In perusing the local newspaper, the Gainesville Sun, this weekend it's clear that there is one major concern. Will the Blue team or Orange team win the vaunted intrasquad spring scrimmage? Forget the fact that the University that the team supposedly represents is falling apart from within. Forget the fact that most of these student athletes will have to put food on their plates via some other means than athletics. The cuts proposed by UF are going to limit the options for these students and is going to diminish their degrees.

Look, I'm a UF alum so I'm all for college athletics and the pleasant diversions they bring and the loyalty they instill amongst the alumni. What I don't understand is when the athletics dominate the conversation over the mission of the University. Look at the Gainesville Sun forums. The cuts get maybe one or two comments whilst the orange and blue game is discussed like a war was taking place. It's an intrasquad scrimmage folks, that's it.

Well, this happens at other Universities. It will be interesting to see if the cuts are announced at the game with the request for fans to contact the Florida house. Right now the Senate budget would result in minimal damage whereas the House budget would devastate UF (and many other Florida Universities). It's too bad that UF alumni don't demand the same excellence from their academic programs as they do the athletic programs.
I've said nothing new here, I know but it makes me feel better to say it.


Joe Meert

Friday, April 17, 2009

Something different

Flew to Destin today on an Angel Flight just to get away from it all. Suffice it to say that along the flight we passed beaches undergoing erosion, rivers recently flooded and a whole bunch of phosphate and cement plants. It just goes to show that you can't really get away from geology in this state (unless you attend the new UF and FSU).


Joe Meert

Thursday, April 16, 2009

Whoop, dere it is (or isn't)

The President of the Medical School of Florida (er University of Florida) presented his plan for cuts to the University. As we have been all along, the department is still a deer in the headlights. The most brilliant comment was that our President claims that the use of stimulus funds is not an option because we might have a budget crisis next year!! Regardless of how people feel about stimulus money, the objective is for those monies to be used to help revive the economy and avoid cuts?? So if the monies are available and can help reduce layoffs for the upcoming year, what is wrong with using them for that purpose? If the economy does not recover, then the program can be discussed again next year. Here's what President Machen had to say:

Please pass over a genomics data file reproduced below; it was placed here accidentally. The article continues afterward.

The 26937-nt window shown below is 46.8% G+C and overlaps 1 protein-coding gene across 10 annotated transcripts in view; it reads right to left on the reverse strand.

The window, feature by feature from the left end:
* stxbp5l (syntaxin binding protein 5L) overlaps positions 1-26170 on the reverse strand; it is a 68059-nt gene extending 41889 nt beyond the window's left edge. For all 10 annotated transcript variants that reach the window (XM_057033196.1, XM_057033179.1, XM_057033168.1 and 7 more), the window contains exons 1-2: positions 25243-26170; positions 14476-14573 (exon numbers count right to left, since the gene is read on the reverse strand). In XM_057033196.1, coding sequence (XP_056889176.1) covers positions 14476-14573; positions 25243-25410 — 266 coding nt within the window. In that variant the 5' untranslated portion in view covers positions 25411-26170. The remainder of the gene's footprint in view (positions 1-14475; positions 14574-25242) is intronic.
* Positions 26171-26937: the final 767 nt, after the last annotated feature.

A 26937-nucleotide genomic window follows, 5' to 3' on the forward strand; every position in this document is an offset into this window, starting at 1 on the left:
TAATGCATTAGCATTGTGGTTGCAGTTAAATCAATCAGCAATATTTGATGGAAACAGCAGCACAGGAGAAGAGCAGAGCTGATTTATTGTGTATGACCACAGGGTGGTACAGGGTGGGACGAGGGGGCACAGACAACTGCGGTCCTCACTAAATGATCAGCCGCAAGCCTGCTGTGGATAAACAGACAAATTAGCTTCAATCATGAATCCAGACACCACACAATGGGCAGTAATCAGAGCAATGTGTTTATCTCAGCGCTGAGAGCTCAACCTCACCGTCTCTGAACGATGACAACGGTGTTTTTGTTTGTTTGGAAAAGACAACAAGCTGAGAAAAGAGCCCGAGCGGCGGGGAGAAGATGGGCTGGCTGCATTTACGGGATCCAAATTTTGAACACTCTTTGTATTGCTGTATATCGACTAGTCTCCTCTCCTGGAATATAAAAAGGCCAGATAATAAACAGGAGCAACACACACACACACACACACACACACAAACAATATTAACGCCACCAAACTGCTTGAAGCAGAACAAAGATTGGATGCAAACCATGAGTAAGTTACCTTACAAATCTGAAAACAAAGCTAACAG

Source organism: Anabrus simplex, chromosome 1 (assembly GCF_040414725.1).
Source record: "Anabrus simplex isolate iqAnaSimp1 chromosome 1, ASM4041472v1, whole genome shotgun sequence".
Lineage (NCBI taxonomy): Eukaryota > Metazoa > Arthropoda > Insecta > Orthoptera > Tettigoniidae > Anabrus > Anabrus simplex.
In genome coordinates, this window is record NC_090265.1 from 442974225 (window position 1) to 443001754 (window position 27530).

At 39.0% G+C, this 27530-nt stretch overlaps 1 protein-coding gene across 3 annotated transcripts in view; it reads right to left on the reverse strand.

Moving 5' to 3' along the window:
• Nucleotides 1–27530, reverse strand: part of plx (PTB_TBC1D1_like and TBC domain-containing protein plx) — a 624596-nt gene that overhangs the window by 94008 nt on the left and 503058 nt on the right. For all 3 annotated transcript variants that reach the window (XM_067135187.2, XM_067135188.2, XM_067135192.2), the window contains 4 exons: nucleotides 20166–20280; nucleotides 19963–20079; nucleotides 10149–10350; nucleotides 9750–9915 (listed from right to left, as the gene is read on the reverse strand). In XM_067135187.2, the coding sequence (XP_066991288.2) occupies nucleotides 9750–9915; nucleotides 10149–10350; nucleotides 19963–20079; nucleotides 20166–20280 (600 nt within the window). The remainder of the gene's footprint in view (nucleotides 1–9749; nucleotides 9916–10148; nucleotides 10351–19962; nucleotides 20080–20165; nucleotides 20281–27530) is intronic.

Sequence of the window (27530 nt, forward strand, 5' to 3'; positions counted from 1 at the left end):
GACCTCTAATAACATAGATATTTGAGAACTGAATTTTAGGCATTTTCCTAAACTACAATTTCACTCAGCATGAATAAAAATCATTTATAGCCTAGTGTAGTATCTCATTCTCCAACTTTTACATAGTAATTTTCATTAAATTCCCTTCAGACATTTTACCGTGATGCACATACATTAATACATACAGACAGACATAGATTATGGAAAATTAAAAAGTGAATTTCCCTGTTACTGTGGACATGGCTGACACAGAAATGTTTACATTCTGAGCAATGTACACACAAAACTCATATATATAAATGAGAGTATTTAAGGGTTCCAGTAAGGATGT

While this appears to be a good solution, it is only a temporary fix. This practice of using non-recurring funds to pay for recurring costs puts us in a very dangerous situation in the future. Two years from now, our base state funding will be millions of dollars less than it is today, and there will be no stimulus dollars to make up the difference.

In fact, we have no idea if this statement is true. It is either an expectation by Machen or an excuse to trim money from some programs and prevent damage to his favorites. Consider that in the present budget, the College of Liberal Arts and Sciences loses three degree granting programs along with a number of other cuts while Engineering suffers no real losses (they simply won't fill vacant positions). The College of Medicine loses 1 staff member and leaves some vacancies unfilled (note that the college is still hiring!).

So there it is and Machen tries to make the point that this is a worst case scenario. In my humble opinion, the University of Florida has a myopic view of the future and the budget proposal laid before the Faculty Senate is poorly conceived on many, many levels.

Fortunately, the Dean of our college has promised that if other Colleges do not follow the 'vertical cut' mandate, he will ask to revisit our plan. We'll see if that happens.

A last point, several people have asked to speak to Machen about the cuts to our department. His secretary said that he is not taking calls at this time.



Today is the day the UF will announce it's 'semi-final' plan from the president. It will likely be announced at the Faculty Senate meeting at 3 pm. The idea is to open up the process for comments. Stay tuned....

Tuesday, April 14, 2009

The State of Stupid: Florida